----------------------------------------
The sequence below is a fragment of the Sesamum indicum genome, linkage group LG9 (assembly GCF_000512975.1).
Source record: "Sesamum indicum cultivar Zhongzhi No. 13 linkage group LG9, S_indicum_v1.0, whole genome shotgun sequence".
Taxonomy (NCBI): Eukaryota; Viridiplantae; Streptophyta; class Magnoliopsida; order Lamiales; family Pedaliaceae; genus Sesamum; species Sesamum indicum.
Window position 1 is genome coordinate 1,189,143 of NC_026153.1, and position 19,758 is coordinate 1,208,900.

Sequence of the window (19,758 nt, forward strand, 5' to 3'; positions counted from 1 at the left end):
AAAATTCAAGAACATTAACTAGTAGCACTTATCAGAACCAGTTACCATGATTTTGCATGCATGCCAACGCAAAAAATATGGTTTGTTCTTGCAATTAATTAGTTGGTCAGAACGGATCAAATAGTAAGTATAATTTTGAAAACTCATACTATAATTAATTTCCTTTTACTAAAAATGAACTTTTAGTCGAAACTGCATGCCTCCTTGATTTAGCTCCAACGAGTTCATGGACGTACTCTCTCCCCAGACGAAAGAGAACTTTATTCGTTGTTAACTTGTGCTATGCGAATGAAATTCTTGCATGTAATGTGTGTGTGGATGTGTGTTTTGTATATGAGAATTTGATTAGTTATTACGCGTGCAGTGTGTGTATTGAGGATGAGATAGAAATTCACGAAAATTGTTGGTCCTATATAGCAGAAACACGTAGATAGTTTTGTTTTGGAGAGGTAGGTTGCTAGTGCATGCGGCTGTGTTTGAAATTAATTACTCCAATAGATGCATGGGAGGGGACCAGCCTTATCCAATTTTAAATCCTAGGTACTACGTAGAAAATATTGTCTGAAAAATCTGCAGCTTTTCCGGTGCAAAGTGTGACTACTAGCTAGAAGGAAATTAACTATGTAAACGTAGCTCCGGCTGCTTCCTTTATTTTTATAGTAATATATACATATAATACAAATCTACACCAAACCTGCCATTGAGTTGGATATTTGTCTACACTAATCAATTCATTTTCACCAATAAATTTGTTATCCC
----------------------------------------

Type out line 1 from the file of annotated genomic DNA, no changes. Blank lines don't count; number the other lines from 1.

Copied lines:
The sequence below is a fragment of the Sesamum indicum genome, linkage group LG9 (assembly GCF_000512975.1).